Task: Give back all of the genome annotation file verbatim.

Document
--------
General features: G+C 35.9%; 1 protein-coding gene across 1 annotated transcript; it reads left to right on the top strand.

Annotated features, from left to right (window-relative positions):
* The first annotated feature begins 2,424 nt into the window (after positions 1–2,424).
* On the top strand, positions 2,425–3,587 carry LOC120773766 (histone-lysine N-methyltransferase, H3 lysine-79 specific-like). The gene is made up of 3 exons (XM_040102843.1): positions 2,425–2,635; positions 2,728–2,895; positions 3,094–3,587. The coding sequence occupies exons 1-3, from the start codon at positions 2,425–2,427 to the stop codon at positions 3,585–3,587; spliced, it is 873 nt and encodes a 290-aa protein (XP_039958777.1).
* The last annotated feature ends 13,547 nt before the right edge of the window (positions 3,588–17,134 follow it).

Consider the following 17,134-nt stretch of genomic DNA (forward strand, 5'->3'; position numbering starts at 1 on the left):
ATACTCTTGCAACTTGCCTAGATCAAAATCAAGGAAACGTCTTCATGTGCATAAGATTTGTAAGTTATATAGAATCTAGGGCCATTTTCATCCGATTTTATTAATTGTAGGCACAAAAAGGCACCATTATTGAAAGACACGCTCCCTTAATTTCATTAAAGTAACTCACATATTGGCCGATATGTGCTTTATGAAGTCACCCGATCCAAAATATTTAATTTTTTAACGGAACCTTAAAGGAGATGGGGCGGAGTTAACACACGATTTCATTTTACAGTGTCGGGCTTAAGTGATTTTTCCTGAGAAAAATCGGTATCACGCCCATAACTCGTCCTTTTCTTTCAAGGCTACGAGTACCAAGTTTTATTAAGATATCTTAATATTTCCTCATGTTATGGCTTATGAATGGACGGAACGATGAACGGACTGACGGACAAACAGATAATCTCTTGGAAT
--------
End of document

General features: G+C 35.9%; 1 protein-coding gene across 1 annotated transcript; it reads left to right on the top strand.

Annotated features, from left to right (window-relative positions):
* The first annotated feature begins 2,424 nt into the window (after positions 1–2,424).
* On the top strand, positions 2,425–3,587 carry LOC120773766 (histone-lysine N-methyltransferase, H3 lysine-79 specific-like). The gene is made up of 3 exons (XM_040102843.1): positions 2,425–2,635; positions 2,728–2,895; positions 3,094–3,587. The coding sequence occupies exons 1-3, from the start codon at positions 2,425–2,427 to the stop codon at positions 3,585–3,587; spliced, it is 873 nt and encodes a 290-aa protein (XP_039958777.1).
* The last annotated feature ends 13,547 nt before the right edge of the window (positions 3,588–17,134 follow it).

Consider the following 17,134-nt stretch of genomic DNA (forward strand, 5'->3'; position numbering starts at 1 on the left):
ATACTCTTGCAACTTGCCTAGATCAAAATCAAGGAAACGTCTTCATGTGCATAAGATTTGTAAGTTATATAGAATCTAGGGCCATTTTCATCCGATTTTATTAATTGTAGGCACAAAAAGGCACCATTATTGAAAGACACGCTCCCTTAATTTCATTAAAGTAACTCACATATTGGCCGATATGTGCTTTATGAAGTCACCCGATCCAAAATATTTAATTTTTTAACGGAACCTTAAAGGAGATGGGGCGGAGTTAACACACGATTTCATTTTACAGTGTCGGGCTTAAGTGATTTTTCCTGAGAAAAATCGGTATCACGCCCATAACTCGTCCTTTTCTTTCAAGGCTACGAGTACCAAGTTTTATTAAGATATCTTAATATTTCCTCATGTTATGGCTTATGAATGGACGGAACGATGAACGGACTGACGGACAAACAGATAATCTCTTGGAAT